If you’re like most smokers, you’ve probably tried to quit at least once before. Maybe you were successful for a while but eventually went back to smoking. Or maybe you never even made it past a few days.
Quitting smoking is hard, but it’s not impossible. Millions have successfully quit smoking. If you’re ready to give up cigarettes for good, here are four steps that can help you succeed:
Pick a Date to Quit and Stick to it
Giving yourself time to prepare is important, but don’t wait too long to quit. Once you’ve decided on a date, plan how you’ll get through the first few days and weeks without cigarettes. This might include throwing out all your cigarettes and lighters, avoiding places where you used to smoke, and telling your friends and family about your decision.
Picking a date gives you time to prepare mentally and emotionally, but it’s also important to stick to that date. Studies have shown that people who pick a quit date and make a plan are more likely than those who don’t to be successful in quitting smoking. Avoid dates that are too far in the future, as this can make it harder to stick to your plan. Also, avoid those days when you know you will be under a lot of stress, as you may be more likely to relapse.
Get Rid of Anything that Reminds You of Smoking
This includes ashtrays, lighters, and your favorite brand of cigarettes. Keeping these things around will only make it harder to resist the temptation to smoke. If you also plan on quitting vaping, remove your vape pen and all related paraphernalia.
Some smokers find it helpful to change their routine after quitting. This might mean taking a different route to work or going to a different coffee shop in the morning. If you used to smoke after meals, try brushing your teeth or chewing gum instead. Anything that can help you break your old habits is worth a try.
It’s also a great time to make that dentist appointment you’ve been putting off, as they will be able to give your teeth a once-over and make sure they’re in good condition after all those years of smoking. Consider this an opportunity to take your mind off smoking and give yourself something else to focus on.
Seek Professional Help if Needed
If you’ve tried to quit before and failed, don’t be discouraged—many smokers need several attempts before they’re successful. Talk to your doctor about medications or other treatments that can help increase your chances of success.
Know Your Medication Options
- Nicotine replacement therapy (NRT): This comes in the form of patches, gum, inhalers, or lozenges and can help lessen withdrawal symptoms and cravings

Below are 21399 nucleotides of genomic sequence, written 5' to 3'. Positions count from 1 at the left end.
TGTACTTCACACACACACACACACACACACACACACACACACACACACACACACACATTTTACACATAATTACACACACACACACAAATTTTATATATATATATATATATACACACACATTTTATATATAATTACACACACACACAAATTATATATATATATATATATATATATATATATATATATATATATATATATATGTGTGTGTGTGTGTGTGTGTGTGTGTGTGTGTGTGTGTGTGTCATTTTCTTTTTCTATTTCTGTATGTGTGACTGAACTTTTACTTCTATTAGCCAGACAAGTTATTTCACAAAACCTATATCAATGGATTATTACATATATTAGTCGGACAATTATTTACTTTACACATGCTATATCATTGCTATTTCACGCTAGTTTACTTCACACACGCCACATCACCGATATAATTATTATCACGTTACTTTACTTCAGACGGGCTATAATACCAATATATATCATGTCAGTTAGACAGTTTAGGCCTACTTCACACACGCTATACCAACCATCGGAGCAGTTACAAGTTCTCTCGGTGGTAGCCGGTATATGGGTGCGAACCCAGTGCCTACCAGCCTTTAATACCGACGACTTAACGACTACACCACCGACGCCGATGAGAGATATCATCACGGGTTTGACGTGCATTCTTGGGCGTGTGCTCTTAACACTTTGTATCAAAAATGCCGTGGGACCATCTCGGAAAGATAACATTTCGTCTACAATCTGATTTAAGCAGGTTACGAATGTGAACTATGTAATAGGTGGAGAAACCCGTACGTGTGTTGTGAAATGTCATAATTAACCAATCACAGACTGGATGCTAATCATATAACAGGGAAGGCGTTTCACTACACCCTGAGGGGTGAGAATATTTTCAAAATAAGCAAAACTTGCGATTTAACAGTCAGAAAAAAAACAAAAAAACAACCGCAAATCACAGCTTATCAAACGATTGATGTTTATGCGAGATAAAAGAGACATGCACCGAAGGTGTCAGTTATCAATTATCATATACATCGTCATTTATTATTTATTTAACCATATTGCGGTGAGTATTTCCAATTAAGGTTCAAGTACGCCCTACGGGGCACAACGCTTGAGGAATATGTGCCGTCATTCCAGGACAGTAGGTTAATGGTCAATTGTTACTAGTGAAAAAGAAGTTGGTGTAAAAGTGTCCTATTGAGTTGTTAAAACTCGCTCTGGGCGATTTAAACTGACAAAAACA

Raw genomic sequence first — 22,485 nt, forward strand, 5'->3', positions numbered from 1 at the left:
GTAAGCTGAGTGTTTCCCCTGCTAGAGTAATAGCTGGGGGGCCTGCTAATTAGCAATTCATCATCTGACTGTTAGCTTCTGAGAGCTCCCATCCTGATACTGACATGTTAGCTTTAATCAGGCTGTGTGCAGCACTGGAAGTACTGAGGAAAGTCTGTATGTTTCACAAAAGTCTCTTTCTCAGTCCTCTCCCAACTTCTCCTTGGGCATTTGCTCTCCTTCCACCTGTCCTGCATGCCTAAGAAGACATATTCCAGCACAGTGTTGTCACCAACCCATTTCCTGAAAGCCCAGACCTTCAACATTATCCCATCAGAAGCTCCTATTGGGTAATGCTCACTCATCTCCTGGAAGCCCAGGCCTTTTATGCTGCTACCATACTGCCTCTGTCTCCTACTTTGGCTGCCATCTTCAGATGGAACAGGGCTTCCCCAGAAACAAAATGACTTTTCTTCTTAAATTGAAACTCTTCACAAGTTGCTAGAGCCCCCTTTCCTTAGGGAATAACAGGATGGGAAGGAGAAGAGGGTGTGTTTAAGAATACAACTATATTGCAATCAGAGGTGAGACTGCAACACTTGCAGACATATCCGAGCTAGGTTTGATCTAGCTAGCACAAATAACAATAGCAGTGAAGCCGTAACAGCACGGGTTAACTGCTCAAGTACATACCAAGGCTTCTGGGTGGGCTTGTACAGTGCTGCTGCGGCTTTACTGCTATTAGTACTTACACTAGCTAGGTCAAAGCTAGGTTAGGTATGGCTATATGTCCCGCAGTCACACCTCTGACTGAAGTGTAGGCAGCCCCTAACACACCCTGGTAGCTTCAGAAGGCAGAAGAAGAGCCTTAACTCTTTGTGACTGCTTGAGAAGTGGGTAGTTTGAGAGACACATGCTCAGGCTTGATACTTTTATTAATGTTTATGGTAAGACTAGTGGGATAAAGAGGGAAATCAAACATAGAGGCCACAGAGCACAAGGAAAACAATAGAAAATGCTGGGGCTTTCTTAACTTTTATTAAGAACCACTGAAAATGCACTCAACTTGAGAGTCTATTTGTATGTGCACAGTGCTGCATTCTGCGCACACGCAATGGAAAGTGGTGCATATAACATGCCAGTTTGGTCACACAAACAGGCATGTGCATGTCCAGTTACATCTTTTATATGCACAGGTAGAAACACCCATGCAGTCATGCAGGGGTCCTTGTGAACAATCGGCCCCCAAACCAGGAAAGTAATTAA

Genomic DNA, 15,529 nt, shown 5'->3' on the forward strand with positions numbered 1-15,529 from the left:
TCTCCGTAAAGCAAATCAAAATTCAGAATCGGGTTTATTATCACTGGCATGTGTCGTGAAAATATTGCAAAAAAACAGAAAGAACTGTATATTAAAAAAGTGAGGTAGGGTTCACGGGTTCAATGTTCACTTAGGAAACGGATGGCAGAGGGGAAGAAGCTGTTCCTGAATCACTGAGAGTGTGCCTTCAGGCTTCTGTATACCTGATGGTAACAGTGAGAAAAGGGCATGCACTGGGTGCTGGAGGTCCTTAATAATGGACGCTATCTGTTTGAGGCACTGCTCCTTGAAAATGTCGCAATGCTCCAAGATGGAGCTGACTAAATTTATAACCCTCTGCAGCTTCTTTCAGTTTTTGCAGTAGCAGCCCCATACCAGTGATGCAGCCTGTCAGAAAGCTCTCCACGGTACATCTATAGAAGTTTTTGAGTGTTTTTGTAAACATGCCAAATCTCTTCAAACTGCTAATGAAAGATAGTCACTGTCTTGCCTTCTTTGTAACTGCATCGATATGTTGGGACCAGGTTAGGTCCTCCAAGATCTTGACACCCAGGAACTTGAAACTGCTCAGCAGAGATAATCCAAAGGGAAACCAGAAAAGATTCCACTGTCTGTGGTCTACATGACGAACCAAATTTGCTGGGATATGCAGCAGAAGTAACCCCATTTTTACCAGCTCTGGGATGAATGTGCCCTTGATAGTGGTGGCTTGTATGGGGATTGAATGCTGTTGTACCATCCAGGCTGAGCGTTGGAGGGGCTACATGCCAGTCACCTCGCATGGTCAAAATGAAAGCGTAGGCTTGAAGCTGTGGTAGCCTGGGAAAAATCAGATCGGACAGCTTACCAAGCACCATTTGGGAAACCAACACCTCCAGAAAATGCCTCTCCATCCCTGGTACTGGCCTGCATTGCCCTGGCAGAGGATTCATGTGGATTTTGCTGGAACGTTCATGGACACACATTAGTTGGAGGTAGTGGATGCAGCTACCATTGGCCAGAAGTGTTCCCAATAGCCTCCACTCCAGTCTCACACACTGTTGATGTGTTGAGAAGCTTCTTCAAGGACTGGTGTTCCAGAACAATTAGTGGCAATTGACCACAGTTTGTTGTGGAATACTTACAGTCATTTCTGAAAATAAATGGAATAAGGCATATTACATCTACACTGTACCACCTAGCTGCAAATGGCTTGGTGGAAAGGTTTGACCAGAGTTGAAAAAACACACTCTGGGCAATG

- Bupropion: This antidepressant can help reduce withdrawal symptoms and cravings
- Varenicline: This medication alters the way nicotine affects the brain and can help reduce withdrawal symptoms and cravings
Consult your doctor to see if these medications are right for you. These medications can be prescribed by your doctor or obtained over the counter. Some are available for free through state quitlines or tobacco cessation programs.
Build a Support System
Quitting smoking is hard, but you don’t have to do it alone. Many resources are available to help you quit, including counseling, support groups, and prescription medications. You can also ask your friends and family for support as you go through this difficult process; it’s easier when you have someone in your corner cheering you on.
Make sure your circle will not tempt and tolerate you to smoke. Find people who have also quit smoking or who have never smoked at all. These people will be most supportive of your decision to quit. You should also take it upon yourself to avoid smokers, as it’ll be harder to stay away from cigarettes if you’re constantly around people who are smoking.
You can also find support online through forums and quitting smoking groups on social media. These can be great places to vent and share your experiences with others going through the same thing.
Know Your Triggers and Avoid Them
Cravings for cigarettes can be triggered by many things, including stress, alcohol, caffeine, and even certain foods. For the first few weeks after you quit smoking, it’s important to be aware of your triggers and do your best to avoid them.
Stress is one of the most common triggers for smoking, so find other ways to deal with stress besides smoking. Exercise, deep breathing, and meditation can all help reduce stress levels. If you know beforehand that you will be in a situation likely to cause stress, such as a work meeting or family gathering, have a plan to deal with it.
It’s also important to avoid places where people are smoking, as the smell of cigarettes can trigger cravings. If you have friends who smoke, ask them not to smoke around you. You might also want to avoid bars and clubs for the first few weeks after you quit, as these can be difficult environments to resist smoking in.
Finally, keep your hands and mouth busy if you’re craving. This might mean chewing gum or eating healthy snacks like carrots or celery. Some people also find it helpful to hold a pencil or pen between their teeth to mimic the sensation of smoking.
In the End
Quitting smoking is a challenge, but it’s worth taking on for your health and wallet. Following these four steps can increase your chances of success and FINALLY kick nicotine out of your life for good!